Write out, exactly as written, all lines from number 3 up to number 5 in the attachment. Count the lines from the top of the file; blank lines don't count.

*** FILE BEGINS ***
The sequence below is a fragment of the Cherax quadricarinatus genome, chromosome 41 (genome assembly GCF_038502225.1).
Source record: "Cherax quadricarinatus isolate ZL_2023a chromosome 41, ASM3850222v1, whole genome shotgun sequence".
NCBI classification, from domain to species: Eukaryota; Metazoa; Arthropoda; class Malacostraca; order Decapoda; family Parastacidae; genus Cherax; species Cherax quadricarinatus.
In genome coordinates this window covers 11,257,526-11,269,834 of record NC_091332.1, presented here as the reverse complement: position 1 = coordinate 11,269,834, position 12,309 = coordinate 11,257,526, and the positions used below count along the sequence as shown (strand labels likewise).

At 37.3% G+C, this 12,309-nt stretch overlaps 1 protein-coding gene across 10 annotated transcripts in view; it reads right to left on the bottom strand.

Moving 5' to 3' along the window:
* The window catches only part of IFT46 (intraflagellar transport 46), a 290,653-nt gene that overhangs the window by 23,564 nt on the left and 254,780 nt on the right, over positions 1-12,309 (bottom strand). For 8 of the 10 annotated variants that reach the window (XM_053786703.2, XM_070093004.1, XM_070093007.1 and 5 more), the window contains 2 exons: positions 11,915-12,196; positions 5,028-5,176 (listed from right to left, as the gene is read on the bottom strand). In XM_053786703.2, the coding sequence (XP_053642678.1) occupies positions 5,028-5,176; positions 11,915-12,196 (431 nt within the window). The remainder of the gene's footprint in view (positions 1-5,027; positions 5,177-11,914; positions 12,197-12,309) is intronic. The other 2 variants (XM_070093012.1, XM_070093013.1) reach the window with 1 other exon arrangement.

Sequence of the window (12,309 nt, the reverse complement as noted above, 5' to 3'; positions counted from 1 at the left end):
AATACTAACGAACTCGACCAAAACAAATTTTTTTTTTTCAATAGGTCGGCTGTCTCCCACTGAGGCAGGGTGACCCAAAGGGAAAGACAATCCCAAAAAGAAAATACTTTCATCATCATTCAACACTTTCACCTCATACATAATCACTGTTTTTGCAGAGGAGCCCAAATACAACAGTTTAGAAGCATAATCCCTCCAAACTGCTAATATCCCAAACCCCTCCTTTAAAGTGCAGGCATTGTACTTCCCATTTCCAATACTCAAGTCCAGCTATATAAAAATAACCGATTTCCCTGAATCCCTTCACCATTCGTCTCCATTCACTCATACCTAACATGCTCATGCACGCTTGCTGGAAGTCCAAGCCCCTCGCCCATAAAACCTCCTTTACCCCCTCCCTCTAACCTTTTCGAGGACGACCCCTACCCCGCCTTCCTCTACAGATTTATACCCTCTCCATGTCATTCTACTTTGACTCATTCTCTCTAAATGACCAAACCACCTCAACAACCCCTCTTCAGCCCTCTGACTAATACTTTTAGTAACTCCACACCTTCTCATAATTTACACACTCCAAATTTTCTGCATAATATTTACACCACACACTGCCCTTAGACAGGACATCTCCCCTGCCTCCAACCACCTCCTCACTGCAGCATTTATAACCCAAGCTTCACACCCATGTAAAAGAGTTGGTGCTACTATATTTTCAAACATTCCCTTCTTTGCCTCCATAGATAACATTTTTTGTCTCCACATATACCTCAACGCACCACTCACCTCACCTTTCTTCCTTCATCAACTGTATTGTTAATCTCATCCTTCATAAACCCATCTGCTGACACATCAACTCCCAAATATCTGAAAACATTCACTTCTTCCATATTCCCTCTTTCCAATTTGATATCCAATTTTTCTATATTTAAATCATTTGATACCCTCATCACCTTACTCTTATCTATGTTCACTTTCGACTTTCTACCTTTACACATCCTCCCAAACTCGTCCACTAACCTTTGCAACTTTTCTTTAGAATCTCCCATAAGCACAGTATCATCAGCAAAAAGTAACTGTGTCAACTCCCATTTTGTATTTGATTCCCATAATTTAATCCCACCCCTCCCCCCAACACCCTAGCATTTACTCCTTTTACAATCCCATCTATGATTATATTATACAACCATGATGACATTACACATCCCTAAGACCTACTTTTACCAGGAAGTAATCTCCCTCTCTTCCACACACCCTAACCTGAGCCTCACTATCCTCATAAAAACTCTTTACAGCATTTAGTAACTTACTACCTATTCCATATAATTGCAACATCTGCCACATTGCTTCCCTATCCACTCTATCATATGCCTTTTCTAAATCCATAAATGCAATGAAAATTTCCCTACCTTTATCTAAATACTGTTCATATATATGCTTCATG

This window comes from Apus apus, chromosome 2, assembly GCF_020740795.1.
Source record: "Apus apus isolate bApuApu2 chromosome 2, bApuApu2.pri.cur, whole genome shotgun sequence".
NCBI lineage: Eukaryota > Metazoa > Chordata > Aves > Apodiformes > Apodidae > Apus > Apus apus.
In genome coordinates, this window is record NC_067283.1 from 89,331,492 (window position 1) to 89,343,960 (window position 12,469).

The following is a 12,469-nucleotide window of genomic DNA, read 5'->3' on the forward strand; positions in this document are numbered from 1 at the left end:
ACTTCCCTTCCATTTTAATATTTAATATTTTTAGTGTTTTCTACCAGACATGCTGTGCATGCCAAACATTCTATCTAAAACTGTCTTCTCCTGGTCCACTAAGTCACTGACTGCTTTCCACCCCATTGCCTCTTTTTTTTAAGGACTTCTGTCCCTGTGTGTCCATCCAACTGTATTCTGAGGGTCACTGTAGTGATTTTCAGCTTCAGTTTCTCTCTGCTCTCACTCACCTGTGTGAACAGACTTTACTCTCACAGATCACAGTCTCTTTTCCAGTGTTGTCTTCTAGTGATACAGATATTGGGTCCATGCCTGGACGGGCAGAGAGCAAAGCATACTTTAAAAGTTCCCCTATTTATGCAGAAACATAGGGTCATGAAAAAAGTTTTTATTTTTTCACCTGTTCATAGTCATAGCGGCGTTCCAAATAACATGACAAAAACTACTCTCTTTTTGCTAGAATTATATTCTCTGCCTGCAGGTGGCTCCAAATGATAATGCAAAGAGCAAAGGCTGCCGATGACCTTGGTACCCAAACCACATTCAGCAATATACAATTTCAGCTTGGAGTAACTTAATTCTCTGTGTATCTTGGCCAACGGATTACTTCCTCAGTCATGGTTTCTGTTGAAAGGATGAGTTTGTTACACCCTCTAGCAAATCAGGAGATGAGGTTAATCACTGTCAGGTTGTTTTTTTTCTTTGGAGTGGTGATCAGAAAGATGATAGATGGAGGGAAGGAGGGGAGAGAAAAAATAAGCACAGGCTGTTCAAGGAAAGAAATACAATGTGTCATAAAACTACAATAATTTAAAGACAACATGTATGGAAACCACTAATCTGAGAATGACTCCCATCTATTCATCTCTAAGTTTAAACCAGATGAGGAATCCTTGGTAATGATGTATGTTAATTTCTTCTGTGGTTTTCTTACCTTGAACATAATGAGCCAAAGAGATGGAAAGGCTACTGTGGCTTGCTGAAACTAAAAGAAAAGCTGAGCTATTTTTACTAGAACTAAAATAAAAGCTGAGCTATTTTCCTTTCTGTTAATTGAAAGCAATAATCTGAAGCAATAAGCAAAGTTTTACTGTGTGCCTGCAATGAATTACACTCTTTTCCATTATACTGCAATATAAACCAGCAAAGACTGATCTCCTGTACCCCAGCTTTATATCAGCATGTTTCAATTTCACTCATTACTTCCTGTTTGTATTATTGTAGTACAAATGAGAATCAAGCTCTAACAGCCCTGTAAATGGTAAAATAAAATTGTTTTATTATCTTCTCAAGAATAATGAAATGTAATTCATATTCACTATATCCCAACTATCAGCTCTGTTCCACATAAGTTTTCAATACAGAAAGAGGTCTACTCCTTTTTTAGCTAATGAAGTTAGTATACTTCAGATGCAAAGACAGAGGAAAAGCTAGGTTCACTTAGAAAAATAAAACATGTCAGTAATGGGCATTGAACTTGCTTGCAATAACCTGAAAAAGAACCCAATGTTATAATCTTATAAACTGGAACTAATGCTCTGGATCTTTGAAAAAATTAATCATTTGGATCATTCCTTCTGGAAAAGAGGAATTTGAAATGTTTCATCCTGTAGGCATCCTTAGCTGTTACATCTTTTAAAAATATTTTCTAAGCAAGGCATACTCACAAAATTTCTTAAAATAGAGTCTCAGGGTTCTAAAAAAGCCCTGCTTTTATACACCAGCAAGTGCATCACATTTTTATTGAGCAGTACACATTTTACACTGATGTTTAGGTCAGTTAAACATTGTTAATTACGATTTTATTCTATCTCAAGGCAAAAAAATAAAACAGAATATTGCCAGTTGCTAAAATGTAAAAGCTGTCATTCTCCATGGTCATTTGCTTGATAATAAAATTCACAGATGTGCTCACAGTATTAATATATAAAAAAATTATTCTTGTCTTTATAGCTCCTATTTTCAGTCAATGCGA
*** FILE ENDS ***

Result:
NCBI classification, from domain to species: Eukaryota; Metazoa; Arthropoda; class Malacostraca; order Decapoda; family Parastacidae; genus Cherax; species Cherax quadricarinatus.
In genome coordinates this window covers 11,257,526-11,269,834 of record NC_091332.1, presented here as the reverse complement: position 1 = coordinate 11,269,834, position 12,309 = coordinate 11,257,526, and the positions used below count along the sequence as shown (strand labels likewise).

At 37.3% G+C, this 12,309-nt stretch overlaps 1 protein-coding gene across 10 annotated transcripts in view; it reads right to left on the bottom strand.